A collection of Photographs of Arkwright Town just prior to the start of the Opencast.
It shows the old village prior to demolition and the site of the new village prior to work commencing.
Copyright Brian Spray 2013.
Many thanks once again Brian.
Why will the village cross the road?: School, chip-shop, post-office, pub: Arkwright Town is a small Derbyshire mining community, typical of those that once dotted the coal regions. Now British Coal wants to start opencast mining, which means destroying the old village and building a new one right next door.
Sunday 17 April 1994
WHEN Kath and Sam Swain move into their new bungalow, like anyone else they'll have mixed feelings about leaving their old home. Sam was born there 59 years ago, and the two of them have spent their whole married life in the small brick terrace in Arkwright Town, Derbyshire. But at least they won't have to worry about losing touch with their old neighbourhood. Because all 400 of their neighbours will be moving with them. The entire village is going to be knocked down and rebuilt on a new site just over the road.
Arkwright Town is, in fact, a small mining village that dates back to 1897. On the main route half-way between Bolsover and Chesterfield, it is not the sort of place that attracts a second glance. It consists of just five rows of brick terraces, with a school, pub, post office, Miners' Welfare, and a fish and chip shop. It is typical of the numerous tiny but independent mining communities that dot what were once the thriving Derbyshire coalfields. With most of the surrounding pits closed and about a quarter of its inhabitants unemployed, there was little to set Arkwright apart from any other pit village. Until six years ago.
One evening in November 1988, a flash of blue flame in what should have been an unlit fireplace caused one of the villagers to call out British Gas. When the technician arrived, it was found that though the leak was certainly gas, it was not from a source anyone expected. Methane was seeping up through the rock strata beneath the village and building to potentially explosive levels. Immediately, half of the 174 houses were evacuated.
'It was five to nine. We'd just been to Morrisons, my husband and I, and stocked up the freezer with stuff for Christmas,' says Avis Briddon, whose living room still sports a methane detector on the coffee table. 'Gerald had just popped up to the club for a pint, and I was sitting watching the Des O'Connor show.' She laughs. 'I don't watch Des O'Connor any more now. Then bang, bang, bang on the door and the window. I was told to get out, straight away] Just leave everything and get out]'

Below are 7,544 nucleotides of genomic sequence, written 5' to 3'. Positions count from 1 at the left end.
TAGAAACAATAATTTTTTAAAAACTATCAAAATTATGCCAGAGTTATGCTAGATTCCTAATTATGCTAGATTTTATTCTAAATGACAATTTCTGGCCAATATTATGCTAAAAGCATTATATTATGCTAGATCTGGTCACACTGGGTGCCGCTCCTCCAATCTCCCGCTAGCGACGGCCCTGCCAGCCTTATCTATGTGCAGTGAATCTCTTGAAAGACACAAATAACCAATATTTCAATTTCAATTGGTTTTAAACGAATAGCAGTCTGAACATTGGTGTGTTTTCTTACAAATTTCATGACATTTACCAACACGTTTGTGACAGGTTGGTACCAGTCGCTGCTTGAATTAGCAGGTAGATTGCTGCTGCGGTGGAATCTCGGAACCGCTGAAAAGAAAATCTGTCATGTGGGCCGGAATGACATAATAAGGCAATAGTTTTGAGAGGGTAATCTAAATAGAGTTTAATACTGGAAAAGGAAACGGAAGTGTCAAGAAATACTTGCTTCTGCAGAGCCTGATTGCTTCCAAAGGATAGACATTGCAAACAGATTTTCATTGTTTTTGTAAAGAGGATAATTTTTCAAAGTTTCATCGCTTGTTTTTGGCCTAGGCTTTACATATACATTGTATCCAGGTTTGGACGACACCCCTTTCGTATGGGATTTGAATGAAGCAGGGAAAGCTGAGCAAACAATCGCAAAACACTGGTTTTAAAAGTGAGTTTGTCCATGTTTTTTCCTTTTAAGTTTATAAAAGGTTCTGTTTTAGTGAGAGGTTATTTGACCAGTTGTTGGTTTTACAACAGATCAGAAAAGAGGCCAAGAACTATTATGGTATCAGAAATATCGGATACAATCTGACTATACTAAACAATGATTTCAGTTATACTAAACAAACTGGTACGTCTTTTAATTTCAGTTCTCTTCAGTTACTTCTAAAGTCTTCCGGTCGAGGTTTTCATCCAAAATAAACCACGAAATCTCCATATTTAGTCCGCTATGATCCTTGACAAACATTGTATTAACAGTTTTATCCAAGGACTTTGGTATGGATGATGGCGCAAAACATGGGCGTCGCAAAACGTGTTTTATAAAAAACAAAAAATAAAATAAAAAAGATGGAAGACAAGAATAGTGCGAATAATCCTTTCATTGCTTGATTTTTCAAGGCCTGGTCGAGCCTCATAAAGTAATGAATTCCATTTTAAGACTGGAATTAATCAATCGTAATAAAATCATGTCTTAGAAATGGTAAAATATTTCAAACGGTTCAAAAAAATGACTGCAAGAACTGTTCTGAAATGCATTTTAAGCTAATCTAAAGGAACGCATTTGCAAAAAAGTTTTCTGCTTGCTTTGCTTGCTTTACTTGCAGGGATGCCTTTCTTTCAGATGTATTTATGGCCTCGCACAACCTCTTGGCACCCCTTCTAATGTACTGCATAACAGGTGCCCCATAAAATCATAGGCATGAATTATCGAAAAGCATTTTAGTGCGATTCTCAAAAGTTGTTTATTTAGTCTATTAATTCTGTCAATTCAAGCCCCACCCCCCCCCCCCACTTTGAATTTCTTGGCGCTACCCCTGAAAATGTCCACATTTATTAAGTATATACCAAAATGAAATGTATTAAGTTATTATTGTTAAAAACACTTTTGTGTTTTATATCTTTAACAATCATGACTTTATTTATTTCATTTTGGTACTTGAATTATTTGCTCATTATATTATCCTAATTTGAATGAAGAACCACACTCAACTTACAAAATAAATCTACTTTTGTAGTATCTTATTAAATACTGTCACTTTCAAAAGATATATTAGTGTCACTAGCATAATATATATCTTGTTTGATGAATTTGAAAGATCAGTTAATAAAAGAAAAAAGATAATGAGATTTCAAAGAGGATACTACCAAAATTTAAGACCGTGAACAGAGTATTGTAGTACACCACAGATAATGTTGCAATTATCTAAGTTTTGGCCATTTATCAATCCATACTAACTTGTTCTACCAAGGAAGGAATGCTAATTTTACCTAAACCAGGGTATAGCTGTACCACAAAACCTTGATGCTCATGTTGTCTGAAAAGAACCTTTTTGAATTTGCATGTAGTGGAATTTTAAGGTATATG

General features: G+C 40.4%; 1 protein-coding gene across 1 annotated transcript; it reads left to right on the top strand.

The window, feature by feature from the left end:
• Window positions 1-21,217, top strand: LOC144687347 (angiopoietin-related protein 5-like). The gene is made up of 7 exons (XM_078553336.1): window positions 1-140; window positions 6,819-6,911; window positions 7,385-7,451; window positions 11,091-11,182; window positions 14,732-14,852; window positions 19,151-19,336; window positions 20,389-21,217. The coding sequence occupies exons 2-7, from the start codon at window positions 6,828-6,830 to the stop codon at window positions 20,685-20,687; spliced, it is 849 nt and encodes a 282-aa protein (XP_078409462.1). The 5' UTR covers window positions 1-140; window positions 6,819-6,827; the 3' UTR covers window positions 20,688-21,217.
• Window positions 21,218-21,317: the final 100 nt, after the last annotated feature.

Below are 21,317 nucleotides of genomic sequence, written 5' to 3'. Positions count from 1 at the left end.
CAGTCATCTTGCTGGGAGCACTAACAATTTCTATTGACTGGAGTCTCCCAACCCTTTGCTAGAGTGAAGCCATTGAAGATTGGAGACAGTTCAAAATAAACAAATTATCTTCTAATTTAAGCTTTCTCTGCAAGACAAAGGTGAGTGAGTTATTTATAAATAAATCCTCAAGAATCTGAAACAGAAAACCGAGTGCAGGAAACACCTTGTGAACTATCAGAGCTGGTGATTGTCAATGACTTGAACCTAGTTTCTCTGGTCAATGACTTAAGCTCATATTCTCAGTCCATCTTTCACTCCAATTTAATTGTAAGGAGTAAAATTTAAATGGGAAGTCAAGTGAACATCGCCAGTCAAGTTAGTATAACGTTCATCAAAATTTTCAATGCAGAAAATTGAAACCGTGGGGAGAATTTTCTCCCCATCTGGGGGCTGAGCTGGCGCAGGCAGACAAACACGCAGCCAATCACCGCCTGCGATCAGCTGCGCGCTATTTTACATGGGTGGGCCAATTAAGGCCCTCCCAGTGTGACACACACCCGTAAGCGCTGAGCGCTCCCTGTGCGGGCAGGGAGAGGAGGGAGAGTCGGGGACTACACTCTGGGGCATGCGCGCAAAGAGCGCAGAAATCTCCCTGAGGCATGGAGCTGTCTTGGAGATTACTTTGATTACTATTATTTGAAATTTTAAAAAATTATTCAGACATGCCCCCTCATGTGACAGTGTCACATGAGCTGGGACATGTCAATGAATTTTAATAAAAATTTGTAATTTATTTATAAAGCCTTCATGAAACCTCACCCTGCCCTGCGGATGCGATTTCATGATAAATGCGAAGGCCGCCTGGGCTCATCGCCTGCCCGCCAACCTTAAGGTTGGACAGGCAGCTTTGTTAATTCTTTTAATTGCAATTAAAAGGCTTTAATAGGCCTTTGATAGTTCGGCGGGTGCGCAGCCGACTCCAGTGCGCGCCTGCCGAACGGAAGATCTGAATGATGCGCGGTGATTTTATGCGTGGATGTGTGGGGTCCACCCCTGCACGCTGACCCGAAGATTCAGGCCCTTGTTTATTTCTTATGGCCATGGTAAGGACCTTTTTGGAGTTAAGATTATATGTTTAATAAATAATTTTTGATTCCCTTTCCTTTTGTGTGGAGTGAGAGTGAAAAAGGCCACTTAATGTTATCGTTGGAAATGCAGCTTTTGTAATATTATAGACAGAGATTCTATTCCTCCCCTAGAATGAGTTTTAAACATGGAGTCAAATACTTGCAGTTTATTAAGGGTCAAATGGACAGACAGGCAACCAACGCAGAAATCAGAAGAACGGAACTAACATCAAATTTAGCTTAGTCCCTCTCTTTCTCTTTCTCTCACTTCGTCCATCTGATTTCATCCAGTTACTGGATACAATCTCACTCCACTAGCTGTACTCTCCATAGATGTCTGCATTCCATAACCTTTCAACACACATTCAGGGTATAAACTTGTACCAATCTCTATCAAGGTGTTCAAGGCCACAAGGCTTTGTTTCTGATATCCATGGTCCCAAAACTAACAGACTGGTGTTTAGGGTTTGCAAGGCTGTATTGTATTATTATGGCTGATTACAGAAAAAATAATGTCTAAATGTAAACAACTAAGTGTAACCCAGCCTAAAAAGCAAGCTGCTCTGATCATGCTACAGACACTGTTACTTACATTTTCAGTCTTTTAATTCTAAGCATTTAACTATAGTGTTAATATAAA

As a mining community, the villagers were familiar with the dangers of methane. Also known as coal gas, it is produced by any carboniferous material, and when mixed with air can become explosive in confined spaces. Mines are regularly monitored for methane, and inevitably, suspicion for the seepage fell on the workings under the village, and in particular on the Arkwright Colliery itself, which had been closed just six months earlier.
It was two weeks before the evacuated villagers were allowed to return home from their temporary accommodation with friends or in nearby schools and hotels. In their minds there was no doubt where the gas was coming from, especially since, as a 'temporary' measure, a pumping station was installed in the disused shaft to draw out the methane and disperse it into the atmosphere. So when British Coal refused to accept liability, pointing out that there are other, older workings in the area, too, the villagers, supported by North-east Derbyshire District Council and their local MP, Dennis Skinner, began moves to claim compensation.
The claim dragged on for almost two years. Meanwhile, the pump continued to run, the suspect properties were continually monitored for gas, and the residents got on with their lives as best they could. Then, in October 1990, British Coal made an unprecedented offer. While still not accepting liability, it said it would build an entirely new village, provide a selection of bungalows and semi-detached houses, fit them with cookers, fridges and washing machines, pay all moving expenses, and give each household an index-linked 'relocation fee', then worth pounds 2,500. The total package would cost British Coal pounds 15m.
There was a catch, however. In return for providing new homes for old, British Coal wanted planning permission for a 10-year programme to opencast mine 4m tons of coal from a 1,000-acre site immediately around both the new and old Arkwright. Much of the proposed site was open fields. Dennis Skinner, who is a vociferous opponent of opencasting and not one to back away from a scrap, refused to support the application. 'A lot of people in the village took the view that this was the best they could get out of the deal,' he says. 'But I tried to explain to them that we'd got British Coal by the short and curlies, and we would defeat them in court.'
Faced with the prospect of a long court battle - and the threat of legal costs should they lose - or spanking new homes with a couple of thousand pounds in their pockets, not surprisingly the Arkwright residents took the easy option. A new village, complete with mod cons and opencast mine, it would be.
Opencast mining - also known as 'strip mining' - began in Britain during the war as an emergency measure, a quick and cheap way of extracting coal. The seam is exposed by literally stripping away the ground from on top of it, making it easily accessible for excavating machines - the biggest are called 'prime movers' - and dumper trucks. The resulting crater can be anything up to 150 metres deep, and follows the seam along, back-filling as it goes.
Compared with deep mines, which are established on a more or less permanent basis, opencasting is relatively short-term, with the coal extraction often lasting less than a decade. The coal produced is high quality and can be used immediately, unlike deep-mined coal, which usually has to be washed. Opencasting is also less labour-intensive than deep mining and relies more on machinery than men.